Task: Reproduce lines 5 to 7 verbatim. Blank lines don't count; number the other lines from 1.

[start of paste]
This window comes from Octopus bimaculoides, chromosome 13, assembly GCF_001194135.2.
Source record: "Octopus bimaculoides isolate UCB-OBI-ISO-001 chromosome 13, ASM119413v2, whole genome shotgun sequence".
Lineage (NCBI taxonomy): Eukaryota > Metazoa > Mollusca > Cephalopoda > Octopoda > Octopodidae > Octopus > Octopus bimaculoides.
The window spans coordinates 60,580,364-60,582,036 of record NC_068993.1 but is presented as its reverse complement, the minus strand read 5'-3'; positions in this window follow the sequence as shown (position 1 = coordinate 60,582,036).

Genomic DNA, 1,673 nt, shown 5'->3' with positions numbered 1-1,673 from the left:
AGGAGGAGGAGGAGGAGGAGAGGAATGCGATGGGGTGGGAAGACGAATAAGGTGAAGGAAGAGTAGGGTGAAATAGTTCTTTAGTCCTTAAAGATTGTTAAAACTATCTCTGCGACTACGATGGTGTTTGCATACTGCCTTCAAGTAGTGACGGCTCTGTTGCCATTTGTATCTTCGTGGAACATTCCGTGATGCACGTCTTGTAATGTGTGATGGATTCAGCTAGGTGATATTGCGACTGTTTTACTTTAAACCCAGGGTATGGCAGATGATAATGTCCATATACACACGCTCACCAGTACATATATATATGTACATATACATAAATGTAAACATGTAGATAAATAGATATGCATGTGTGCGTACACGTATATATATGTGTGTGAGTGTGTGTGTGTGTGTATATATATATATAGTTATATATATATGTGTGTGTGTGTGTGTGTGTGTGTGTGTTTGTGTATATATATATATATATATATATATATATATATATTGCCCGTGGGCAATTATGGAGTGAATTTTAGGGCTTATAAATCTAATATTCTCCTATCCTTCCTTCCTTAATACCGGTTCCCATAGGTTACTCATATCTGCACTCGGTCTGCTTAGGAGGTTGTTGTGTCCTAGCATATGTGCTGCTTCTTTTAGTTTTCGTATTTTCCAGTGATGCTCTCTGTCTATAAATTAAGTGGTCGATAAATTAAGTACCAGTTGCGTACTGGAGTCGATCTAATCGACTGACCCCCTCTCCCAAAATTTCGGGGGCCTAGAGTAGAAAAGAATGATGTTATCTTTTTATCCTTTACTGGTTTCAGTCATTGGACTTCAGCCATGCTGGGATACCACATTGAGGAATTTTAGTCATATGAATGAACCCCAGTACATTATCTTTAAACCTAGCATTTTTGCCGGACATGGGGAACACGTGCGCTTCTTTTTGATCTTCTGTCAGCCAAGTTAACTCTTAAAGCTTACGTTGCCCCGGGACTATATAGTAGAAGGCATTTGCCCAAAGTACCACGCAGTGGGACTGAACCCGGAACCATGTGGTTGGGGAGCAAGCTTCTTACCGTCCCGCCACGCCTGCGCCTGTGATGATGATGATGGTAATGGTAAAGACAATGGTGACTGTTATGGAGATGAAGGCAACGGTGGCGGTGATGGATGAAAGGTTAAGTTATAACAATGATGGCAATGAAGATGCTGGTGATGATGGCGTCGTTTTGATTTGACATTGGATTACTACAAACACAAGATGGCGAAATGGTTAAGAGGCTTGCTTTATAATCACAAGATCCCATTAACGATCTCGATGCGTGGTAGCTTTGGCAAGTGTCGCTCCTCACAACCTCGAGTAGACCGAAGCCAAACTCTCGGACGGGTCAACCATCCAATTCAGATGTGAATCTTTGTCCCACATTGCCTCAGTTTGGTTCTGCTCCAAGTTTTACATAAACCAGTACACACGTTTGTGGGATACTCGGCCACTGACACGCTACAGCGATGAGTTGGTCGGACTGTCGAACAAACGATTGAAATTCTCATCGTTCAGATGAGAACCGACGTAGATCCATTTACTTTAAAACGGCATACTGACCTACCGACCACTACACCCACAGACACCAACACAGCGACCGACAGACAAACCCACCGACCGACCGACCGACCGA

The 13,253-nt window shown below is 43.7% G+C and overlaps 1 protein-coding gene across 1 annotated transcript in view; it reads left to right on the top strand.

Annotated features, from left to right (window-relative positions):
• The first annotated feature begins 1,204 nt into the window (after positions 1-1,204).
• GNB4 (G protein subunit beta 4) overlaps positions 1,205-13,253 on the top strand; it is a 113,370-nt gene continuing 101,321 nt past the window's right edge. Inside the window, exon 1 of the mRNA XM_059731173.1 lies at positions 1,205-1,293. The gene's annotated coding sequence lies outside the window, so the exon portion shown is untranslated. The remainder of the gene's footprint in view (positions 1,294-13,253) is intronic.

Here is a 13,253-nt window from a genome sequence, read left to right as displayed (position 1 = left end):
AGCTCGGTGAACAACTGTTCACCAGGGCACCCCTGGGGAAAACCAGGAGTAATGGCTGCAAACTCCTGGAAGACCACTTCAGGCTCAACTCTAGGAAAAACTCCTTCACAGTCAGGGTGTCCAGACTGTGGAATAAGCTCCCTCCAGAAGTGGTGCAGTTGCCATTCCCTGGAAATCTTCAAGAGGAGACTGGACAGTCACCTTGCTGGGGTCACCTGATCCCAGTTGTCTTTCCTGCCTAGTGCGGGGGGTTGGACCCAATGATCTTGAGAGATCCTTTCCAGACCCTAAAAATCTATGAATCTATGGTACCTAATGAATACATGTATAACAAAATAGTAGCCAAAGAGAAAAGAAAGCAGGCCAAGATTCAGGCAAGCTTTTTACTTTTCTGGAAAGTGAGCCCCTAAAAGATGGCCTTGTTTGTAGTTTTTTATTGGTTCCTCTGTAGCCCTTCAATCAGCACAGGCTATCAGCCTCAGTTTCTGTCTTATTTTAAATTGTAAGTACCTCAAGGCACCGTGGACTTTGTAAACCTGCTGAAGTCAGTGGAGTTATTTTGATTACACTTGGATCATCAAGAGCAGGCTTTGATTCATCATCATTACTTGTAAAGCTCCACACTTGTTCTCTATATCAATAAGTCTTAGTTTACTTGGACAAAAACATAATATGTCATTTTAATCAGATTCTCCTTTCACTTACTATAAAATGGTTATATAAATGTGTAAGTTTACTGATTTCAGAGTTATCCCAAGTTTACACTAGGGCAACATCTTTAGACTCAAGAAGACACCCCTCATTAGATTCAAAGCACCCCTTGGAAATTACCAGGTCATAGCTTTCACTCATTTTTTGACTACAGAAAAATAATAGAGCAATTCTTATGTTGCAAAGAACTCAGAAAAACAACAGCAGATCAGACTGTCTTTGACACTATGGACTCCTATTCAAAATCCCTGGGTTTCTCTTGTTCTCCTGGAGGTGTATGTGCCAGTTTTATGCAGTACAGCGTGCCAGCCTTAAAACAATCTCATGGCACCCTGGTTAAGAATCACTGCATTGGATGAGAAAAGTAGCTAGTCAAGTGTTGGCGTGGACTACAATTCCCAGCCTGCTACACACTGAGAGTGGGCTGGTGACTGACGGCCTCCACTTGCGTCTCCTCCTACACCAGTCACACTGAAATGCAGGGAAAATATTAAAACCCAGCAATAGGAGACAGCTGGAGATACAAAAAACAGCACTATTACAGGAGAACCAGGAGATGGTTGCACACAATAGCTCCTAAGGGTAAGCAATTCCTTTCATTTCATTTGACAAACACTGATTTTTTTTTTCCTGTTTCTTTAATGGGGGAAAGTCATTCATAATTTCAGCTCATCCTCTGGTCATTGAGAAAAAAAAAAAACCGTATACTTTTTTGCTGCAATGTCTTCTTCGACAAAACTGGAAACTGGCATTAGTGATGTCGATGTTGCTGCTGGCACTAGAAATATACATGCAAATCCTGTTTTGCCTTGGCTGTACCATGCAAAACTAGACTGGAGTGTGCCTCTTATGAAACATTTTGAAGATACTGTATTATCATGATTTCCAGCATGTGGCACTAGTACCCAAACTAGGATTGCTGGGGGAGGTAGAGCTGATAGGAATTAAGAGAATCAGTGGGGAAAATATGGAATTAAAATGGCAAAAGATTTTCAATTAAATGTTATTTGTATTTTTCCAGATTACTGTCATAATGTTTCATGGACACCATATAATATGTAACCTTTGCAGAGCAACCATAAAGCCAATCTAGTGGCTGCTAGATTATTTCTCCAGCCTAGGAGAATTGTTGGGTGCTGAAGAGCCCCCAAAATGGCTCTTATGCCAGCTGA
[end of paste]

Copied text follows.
Genomic DNA, 1,673 nt, shown 5'->3' with positions numbered 1-1,673 from the left:
AGGAGGAGGAGGAGGAGGAGAGGAATGCGATGGGGTGGGAAGACGAATAAGGTGAAGGAAGAGTAGGGTGAAATAGTTCTTTAGTCCTTAAAGATTGTTAAAACTATCTCTGCGACTACGATGGTGTTTGCATACTGCCTTCAAGTAGTGACGGCTCTGTTGCCATTTGTATCTTCGTGGAACATTCCGTGATGCACGTCTTGTAATGTGTGATGGATTCAGCTAGGTGATATTGCGACTGTTTTACTTTAAACCCAGGGTATGGCAGATGATAATGTCCATATACACACGCTCACCAGTACATATATATATGTACATATACATAAATGTAAACATGTAGATAAATAGATATGCATGTGTGCGTACACGTATATATATGTGTGTGAGTGTGTGTGTGTGTGTATATATATATATAGTTATATATATATGTGTGTGTGTGTGTGTGTGTGTGTGTGTTTGTGTATATATATATATATATATATATATATATATATATTGCCCGTGGGCAATTATGGAGTGAATTTTAGGGCTTATAAATCTAATATTCTCCTATCCTTCCTTCCTTAATACCGGTTCCCATAGGTTACTCATATCTGCACTCGGTCTGCTTAGGAGGTTGTTGTGTCCTAGCATATGTGCTGCTTCTTTTAGTTTTCGTATTTTCCAGTGATGCTCTCTGTCTATAAATTAAGTGGTCGATAAATTAAGTACCAGTTGCGTACTGGAGTCGATCTAATCGACTGACCCCCTCTCCCAAAATTTCGGGGGCCTAGAGTAGAAAAGAATGATGTTATCTTTTTATCCTTTACTGGTTTCAGTCATTGGACTTCAGCCATGCTGGGATACCACATTGAGGAATTTTAGTCATATGAATGAACCCCAGTACATTATCTTTAAACCTAGCATTTTTGCCGGACATGGGGAACACGTGCGCTTCTTTTTGATCTTCTGTCAGCCAAGTTAACTCTTAAAGCTTACGTTGCCCCGGGACTATATAGTAGAAGGCATTTGCCCAAAGTACCACGCAGTGGGACTGAACCCGGAACCATGTGGTTGGGGAGCAAGCTTCTTACCGTCCCGCCACGCCTGCGCCTGTGATGATGATGATGGTAATGGTAAAGACAATGGTGACTGTTATGGAGATGAAGGCAACGGTGGCGGTGATGGATGAAAGGTTAAGTTATAACAATGATGGCAATGAAGATGCTGGTGATGATGGCGTCGTTTTGATTTGACATTGGATTACTACAAACACAAGATGGCGAAATGGTTAAGAGGCTTGCTTTATAATCACAAGATCCCATTAACGATCTCGATGCGTGGTAGCTTTGGCAAGTGTCGCTCCTCACAACCTCGAGTAGACCGAAGCCAAACTCTCGGACGGGTCAACCATCCAATTCAGATGTGAATCTTTGTCCCACATTGCCTCAGTTTGGTTCTGCTCCAAGTTTTACATAAACCAGTACACACGTTTGTGGGATACTCGGCCACTGACACGCTACAGCGATGAGTTGGTCGGACTGTCGAACAAACGATTGAAATTCTCATCGTTCAGATGAGAACCGACGTAGATCCATTTACTTTAAAACGGCATACTGACCTACCGACCACTACACCCACAGACACCAACACAGCGACCGACAGACAAACCCACCGACCGACCGACCGACCGA

The 13,253-nt window shown below is 43.7% G+C and overlaps 1 protein-coding gene across 1 annotated transcript in view; it reads left to right on the top strand.